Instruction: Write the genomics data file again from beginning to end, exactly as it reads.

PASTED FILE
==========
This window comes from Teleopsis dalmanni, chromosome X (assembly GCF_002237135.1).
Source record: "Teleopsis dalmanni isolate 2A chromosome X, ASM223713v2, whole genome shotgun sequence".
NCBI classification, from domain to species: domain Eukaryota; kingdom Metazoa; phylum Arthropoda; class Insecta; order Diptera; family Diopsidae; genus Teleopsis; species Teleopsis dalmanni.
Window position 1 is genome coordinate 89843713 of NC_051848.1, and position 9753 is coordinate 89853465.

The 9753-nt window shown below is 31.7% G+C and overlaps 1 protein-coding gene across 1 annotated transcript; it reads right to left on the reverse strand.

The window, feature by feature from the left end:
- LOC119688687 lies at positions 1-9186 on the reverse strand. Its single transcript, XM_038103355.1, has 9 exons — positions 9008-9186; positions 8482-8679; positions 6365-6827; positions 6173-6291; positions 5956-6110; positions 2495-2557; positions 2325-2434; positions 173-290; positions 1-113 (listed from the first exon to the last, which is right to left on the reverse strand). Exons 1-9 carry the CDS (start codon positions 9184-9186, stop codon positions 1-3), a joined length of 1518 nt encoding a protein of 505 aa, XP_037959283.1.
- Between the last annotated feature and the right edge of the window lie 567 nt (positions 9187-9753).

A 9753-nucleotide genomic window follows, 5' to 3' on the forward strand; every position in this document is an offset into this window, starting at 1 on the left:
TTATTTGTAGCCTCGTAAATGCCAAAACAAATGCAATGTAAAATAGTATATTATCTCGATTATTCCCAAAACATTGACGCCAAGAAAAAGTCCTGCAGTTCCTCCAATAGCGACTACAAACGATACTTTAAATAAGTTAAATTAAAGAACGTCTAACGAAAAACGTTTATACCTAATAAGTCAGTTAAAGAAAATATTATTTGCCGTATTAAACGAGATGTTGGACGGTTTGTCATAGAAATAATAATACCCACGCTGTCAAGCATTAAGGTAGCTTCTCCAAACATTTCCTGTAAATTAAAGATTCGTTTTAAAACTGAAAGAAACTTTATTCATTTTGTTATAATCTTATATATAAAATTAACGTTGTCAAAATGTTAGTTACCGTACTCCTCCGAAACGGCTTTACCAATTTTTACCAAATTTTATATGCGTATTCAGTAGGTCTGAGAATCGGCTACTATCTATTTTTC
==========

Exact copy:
This window comes from Teleopsis dalmanni, chromosome X (assembly GCF_002237135.1).
Source record: "Teleopsis dalmanni isolate 2A chromosome X, ASM223713v2, whole genome shotgun sequence".
NCBI classification, from domain to species: domain Eukaryota; kingdom Metazoa; phylum Arthropoda; class Insecta; order Diptera; family Diopsidae; genus Teleopsis; species Teleopsis dalmanni.
Window position 1 is genome coordinate 89843713 of NC_051848.1, and position 9753 is coordinate 89853465.

The 9753-nt window shown below is 31.7% G+C and overlaps 1 protein-coding gene across 1 annotated transcript; it reads right to left on the reverse strand.

The window, feature by feature from the left end:
- LOC119688687 lies at positions 1-9186 on the reverse strand. Its single transcript, XM_038103355.1, has 9 exons — positions 9008-9186; positions 8482-8679; positions 6365-6827; positions 6173-6291; positions 5956-6110; positions 2495-2557; positions 2325-2434; positions 173-290; positions 1-113 (listed from the first exon to the last, which is right to left on the reverse strand). Exons 1-9 carry the CDS (start codon positions 9184-9186, stop codon positions 1-3), a joined length of 1518 nt encoding a protein of 505 aa, XP_037959283.1.
- Between the last annotated feature and the right edge of the window lie 567 nt (positions 9187-9753).

A 9753-nucleotide genomic window follows, 5' to 3' on the forward strand; every position in this document is an offset into this window, starting at 1 on the left:
TTATTTGTAGCCTCGTAAATGCCAAAACAAATGCAATGTAAAATAGTATATTATCTCGATTATTCCCAAAACATTGACGCCAAGAAAAAGTCCTGCAGTTCCTCCAATAGCGACTACAAACGATACTTTAAATAAGTTAAATTAAAGAACGTCTAACGAAAAACGTTTATACCTAATAAGTCAGTTAAAGAAAATATTATTTGCCGTATTAAACGAGATGTTGGACGGTTTGTCATAGAAATAATAATACCCACGCTGTCAAGCATTAAGGTAGCTTCTCCAAACATTTCCTGTAAATTAAAGATTCGTTTTAAAACTGAAAGAAACTTTATTCATTTTGTTATAATCTTATATATAAAATTAACGTTGTCAAAATGTTAGTTACCGTACTCCTCCGAAACGGCTTTACCAATTTTTACCAAATTTTATATGCGTATTCAGTAGGTCTGAGAATCGGCTACTATCTATTTTTC